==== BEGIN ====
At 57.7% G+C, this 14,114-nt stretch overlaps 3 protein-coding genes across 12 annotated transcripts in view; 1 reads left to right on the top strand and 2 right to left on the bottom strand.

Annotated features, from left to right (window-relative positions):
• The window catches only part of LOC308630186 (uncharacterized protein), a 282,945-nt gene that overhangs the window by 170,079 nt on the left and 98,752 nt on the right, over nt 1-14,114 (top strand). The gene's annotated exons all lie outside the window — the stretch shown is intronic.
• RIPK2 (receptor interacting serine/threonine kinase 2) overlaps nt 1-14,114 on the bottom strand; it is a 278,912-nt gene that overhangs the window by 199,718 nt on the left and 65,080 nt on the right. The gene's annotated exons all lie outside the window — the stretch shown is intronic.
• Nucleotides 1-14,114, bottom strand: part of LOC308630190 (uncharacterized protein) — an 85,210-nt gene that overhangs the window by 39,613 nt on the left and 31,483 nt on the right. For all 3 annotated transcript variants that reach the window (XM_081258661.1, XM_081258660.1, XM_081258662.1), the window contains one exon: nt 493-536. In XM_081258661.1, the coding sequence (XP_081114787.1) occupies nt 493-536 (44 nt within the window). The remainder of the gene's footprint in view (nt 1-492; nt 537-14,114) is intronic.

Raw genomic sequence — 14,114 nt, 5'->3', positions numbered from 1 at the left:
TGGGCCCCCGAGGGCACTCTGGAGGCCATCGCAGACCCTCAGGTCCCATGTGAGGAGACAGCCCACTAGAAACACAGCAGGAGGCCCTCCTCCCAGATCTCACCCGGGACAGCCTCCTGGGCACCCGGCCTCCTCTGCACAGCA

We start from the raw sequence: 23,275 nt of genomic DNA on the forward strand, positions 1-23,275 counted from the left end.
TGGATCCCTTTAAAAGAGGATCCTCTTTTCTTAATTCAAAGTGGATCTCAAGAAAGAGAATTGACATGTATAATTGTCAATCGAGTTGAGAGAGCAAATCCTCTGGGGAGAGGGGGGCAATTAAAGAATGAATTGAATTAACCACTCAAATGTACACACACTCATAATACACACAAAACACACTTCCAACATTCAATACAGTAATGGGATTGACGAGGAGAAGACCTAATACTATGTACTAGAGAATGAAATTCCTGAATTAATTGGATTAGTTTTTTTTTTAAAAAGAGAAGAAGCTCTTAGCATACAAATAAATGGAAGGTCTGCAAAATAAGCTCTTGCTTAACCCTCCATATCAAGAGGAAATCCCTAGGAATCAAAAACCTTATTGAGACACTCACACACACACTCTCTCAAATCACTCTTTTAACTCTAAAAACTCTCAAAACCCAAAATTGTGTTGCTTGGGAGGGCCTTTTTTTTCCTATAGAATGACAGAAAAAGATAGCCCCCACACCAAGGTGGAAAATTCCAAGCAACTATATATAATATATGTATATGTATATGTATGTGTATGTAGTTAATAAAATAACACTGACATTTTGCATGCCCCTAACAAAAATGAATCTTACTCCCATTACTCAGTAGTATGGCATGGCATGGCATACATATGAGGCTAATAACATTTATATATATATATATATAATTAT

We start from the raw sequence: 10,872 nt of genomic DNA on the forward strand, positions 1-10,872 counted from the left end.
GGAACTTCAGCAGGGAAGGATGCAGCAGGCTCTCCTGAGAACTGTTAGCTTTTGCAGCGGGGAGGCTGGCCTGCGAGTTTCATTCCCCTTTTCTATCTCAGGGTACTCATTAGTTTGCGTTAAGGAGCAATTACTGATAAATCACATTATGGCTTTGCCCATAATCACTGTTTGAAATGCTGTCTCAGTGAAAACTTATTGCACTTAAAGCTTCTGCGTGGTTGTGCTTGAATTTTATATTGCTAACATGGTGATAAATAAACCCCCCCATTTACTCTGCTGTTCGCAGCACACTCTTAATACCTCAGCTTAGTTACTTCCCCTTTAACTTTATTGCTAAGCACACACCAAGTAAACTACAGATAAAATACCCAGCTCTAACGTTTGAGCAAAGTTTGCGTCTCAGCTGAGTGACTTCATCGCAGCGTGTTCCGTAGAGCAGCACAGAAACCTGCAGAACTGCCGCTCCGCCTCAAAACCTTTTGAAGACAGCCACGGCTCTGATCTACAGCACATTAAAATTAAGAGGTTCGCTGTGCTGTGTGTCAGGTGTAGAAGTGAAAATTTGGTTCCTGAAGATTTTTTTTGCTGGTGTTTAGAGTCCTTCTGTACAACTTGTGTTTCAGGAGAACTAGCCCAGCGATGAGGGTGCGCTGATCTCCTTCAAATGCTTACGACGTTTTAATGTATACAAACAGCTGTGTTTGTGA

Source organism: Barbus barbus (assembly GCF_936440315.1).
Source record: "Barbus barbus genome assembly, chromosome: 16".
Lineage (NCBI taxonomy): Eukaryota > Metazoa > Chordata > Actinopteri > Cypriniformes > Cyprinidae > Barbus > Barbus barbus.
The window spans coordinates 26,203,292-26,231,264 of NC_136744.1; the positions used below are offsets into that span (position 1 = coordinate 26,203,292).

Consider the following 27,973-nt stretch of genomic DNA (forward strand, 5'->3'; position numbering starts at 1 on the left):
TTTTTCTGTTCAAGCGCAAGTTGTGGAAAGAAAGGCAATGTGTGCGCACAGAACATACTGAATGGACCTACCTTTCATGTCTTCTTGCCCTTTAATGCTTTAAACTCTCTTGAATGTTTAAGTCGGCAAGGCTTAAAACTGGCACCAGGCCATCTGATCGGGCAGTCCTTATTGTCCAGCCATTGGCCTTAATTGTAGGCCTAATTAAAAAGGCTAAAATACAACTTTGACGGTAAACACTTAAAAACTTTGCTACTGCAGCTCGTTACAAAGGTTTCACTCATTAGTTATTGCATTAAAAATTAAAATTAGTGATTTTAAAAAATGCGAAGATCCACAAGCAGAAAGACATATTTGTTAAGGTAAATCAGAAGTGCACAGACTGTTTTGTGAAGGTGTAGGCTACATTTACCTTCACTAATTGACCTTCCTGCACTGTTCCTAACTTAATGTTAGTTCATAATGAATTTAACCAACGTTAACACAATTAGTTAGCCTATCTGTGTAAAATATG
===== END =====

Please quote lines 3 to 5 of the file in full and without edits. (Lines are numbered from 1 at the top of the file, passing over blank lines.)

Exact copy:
• The window catches only part of LOC308630186 (uncharacterized protein), a 282,945-nt gene that overhangs the window by 170,079 nt on the left and 98,752 nt on the right, over nt 1-14,114 (top strand). The gene's annotated exons all lie outside the window — the stretch shown is intronic.
• RIPK2 (receptor interacting serine/threonine kinase 2) overlaps nt 1-14,114 on the bottom strand; it is a 278,912-nt gene that overhangs the window by 199,718 nt on the left and 65,080 nt on the right. The gene's annotated exons all lie outside the window — the stretch shown is intronic.
• Nucleotides 1-14,114, bottom strand: part of LOC308630190 (uncharacterized protein) — an 85,210-nt gene that overhangs the window by 39,613 nt on the left and 31,483 nt on the right. For all 3 annotated transcript variants that reach the window (XM_081258661.1, XM_081258660.1, XM_081258662.1), the window contains one exon: nt 493-536. In XM_081258661.1, the coding sequence (XP_081114787.1) occupies nt 493-536 (44 nt within the window). The remainder of the gene's footprint in view (nt 1-492; nt 537-14,114) is intronic.